As I keep walking on the treadmill and thinking what would I like to do for myself today, what would my heart desire, I see an image of a dusty honorable bottle of shiraz, so dark that it's concealing the treasure inside it.  Yeah, shiraz sounds good.  I tried it for the first time in Tandoori's, Indian restaurant, and it was sublime like a vampire's feast: spicy, deep, earthy, black currant, thick, violet blood.  Since then I've wanted to buy a bottle at Premiere but never found time.  Now is the time. 

Reliving the tangy aroma of the wine, my mind comes up with the perfectly paired dish to accompany it: medium done, with a pink kissable softness inside and smoky seared crust on the outside, grilled sirloin steak, light on the spices to enhance the real taste of meat;  woodsy crimini mushrooms and caramelized onions sauteed in olive oil with savory and caraway seeds; plain salad with iceberg lettuce, slices of radish and cucumber, garnished with parsley, drizzled with lime juice and olive oil, seasoned with a dash of freshly ground black pepper and salt.  Simplicity and sincerity, without embellishments.

So, my plan for the night was determined.  The sage old bearded  judge has spoken.  With the new-found goal and creativity, I create a meal that is perfection in itself, like a brilliantly written poem. Writing and cooking are intermingled, both being the capricious children of inspiration.  You have to dig deep inside the well of yourself to find the perfect recipe from your soul.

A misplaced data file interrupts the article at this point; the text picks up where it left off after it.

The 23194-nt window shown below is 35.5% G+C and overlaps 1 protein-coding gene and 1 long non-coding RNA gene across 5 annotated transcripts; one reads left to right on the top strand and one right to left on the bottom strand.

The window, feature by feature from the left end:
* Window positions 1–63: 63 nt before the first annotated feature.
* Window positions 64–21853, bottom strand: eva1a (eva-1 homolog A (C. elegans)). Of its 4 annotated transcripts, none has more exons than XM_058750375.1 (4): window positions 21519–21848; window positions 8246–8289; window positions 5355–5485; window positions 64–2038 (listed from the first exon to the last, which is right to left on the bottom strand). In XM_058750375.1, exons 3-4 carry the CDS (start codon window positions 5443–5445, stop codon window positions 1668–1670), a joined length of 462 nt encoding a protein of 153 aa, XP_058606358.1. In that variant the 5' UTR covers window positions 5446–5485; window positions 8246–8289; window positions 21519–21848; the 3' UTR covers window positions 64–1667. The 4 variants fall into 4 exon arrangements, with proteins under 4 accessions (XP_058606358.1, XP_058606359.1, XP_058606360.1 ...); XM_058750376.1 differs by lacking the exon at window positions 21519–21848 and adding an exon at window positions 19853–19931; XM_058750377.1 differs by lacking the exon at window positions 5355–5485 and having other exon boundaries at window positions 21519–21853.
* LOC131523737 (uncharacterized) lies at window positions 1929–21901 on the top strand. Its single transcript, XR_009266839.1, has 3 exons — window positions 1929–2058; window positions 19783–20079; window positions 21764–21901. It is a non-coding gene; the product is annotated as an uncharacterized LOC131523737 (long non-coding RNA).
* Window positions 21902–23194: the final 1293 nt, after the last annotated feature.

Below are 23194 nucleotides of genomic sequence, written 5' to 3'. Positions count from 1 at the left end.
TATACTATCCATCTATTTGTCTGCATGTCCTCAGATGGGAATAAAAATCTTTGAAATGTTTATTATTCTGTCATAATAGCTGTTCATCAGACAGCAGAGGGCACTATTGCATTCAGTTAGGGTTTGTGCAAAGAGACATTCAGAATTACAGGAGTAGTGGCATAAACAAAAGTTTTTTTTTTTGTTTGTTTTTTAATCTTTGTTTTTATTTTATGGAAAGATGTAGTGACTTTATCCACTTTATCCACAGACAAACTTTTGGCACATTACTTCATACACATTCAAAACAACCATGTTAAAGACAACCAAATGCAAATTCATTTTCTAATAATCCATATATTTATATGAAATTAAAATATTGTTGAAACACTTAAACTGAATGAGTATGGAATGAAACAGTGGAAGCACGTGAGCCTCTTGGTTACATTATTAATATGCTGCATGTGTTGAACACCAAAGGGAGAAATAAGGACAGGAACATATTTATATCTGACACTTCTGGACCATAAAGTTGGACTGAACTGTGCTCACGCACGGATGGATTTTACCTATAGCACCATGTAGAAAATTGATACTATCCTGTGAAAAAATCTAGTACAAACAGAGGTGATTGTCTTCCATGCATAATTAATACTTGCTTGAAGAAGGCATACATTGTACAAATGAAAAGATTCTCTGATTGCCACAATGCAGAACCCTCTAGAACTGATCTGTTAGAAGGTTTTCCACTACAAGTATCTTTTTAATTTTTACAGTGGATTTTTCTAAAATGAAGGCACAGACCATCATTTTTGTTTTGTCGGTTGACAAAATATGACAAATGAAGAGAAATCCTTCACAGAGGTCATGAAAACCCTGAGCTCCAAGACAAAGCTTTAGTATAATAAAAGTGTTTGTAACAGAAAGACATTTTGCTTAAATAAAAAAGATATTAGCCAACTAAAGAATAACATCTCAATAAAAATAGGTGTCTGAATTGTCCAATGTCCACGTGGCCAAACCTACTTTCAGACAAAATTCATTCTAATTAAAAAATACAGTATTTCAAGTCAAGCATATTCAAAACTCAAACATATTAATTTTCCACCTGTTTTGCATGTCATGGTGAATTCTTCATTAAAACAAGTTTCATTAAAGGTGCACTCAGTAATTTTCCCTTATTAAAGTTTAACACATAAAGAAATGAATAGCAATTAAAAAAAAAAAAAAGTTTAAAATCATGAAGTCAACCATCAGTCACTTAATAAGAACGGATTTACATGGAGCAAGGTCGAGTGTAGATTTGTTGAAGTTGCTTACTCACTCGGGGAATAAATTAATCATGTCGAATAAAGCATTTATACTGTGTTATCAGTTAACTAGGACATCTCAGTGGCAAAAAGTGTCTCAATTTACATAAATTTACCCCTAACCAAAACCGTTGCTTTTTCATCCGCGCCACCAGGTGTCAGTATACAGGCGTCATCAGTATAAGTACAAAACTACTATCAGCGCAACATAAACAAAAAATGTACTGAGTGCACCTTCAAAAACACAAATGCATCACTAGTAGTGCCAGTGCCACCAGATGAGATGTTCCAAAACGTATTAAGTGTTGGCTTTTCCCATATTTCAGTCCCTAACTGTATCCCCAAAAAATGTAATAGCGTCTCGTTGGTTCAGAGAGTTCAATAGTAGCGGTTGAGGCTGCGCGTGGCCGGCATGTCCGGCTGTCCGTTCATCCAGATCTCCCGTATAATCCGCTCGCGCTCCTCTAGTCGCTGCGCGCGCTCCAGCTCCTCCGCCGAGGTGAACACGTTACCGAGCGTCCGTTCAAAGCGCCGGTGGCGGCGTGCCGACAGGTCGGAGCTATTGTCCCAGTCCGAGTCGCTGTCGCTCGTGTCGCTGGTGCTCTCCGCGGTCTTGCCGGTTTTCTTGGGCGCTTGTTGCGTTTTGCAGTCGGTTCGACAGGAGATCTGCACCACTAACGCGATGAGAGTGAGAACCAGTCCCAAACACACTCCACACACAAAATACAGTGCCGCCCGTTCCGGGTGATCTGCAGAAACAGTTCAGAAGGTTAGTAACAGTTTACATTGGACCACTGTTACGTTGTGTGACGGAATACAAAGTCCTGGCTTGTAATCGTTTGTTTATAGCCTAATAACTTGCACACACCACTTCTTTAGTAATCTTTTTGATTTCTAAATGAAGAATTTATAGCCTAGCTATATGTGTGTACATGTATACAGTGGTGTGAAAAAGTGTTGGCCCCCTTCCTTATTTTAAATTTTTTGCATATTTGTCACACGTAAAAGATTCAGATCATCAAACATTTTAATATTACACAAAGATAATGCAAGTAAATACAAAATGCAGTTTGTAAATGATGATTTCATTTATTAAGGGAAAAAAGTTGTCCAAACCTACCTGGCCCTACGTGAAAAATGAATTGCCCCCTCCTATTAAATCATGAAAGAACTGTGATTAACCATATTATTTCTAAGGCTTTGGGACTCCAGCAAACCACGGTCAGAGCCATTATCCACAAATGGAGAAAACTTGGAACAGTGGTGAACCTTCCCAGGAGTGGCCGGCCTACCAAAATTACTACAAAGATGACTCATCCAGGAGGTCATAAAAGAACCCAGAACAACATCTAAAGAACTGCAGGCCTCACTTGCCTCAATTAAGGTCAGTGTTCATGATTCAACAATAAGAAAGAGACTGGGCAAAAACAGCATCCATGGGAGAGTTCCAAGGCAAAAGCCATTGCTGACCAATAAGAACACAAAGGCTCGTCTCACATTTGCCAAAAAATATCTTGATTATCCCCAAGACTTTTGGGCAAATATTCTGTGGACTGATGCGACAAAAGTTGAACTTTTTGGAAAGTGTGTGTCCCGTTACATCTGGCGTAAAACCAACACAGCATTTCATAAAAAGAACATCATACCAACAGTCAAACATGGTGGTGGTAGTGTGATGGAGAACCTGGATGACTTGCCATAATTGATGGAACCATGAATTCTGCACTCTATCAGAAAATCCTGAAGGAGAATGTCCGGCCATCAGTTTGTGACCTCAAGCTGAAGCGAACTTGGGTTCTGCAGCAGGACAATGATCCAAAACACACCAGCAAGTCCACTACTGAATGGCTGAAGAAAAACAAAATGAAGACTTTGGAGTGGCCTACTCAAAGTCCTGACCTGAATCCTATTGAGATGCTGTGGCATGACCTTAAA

Needless to say, my husband was pleased. ;)

And for the true wine connoisseur,

here's the wine I drank with that unforgettable meal:

Why Wine?

Why is wine good?  Why is wine worthy of writing a blog about?

Well, here's a case in point: I'm highly allergic to work.  Today is the first day of work after spring break, and all of a sudden, my neck and shoulder started hurting at work after sitting at the computer.  When I came home, the pain somewhat subsided (aided by a couple of ibuprophen).  After the wine learning and tasting class at The Wine Room, a charming friendly store in Williamsville, and having tasted the whole of 9! wines, my neck and shoulder pain is only a memory.  Which proves the point that wine is GOOD.

Here are some great quotes by some wise thinkers about wine:

“Wine is constant proof that God loves us and loves to see us happy.” by none other but our founding father Benjamin Franklin


“It is well to remember that there are five reasons for drinking: the arrival of a friend, one's present or future thirst, the excellence of the wine, or any other reason.” Latin Proverb


“Wine gives courage and makes men more apt for passion.”  Ovid (an Ancient Roman guy)


“No nation is drunken where wine is cheap; and none sober, where the dearness of wine substitutes ardent spirits as the common beverage. It is, in truth, the only antidote to the bane of whiskey.” by another great founding father Tomas Jefferson


"Wine is sunlight, held together by water!" by Galileo Galilei (the guy who found that sadly the Earth was not the center of the universe)


"Wine is at the head of all medicines; where wine is lacking, drugs are necessary."
The Talmud (the Jewish religious book)


And finally: 
"Where there is no wine there is no love." by Euripides (another ancient dude, but from Greece)

 So it's truly proven that wine is essential for human happiness and life satisfaction.  Wine is passion and love and sunshine in a bottle (if you're drinking the white one).  Wine is a whole world captured in one sip.  I've tasted wine that I wanted to swim in.  I've lost myself in a sunny meadow of a French Chardonnay.  I buried myself deeply in the earthy moss of a Bordeaux.  I've met a perfect bottle of Italian Merlot I fell in love with and wanted to marry.

In short, I have succumbed to the world of wine geeks and junkies and this is my new (and hopefully lasting) obsession.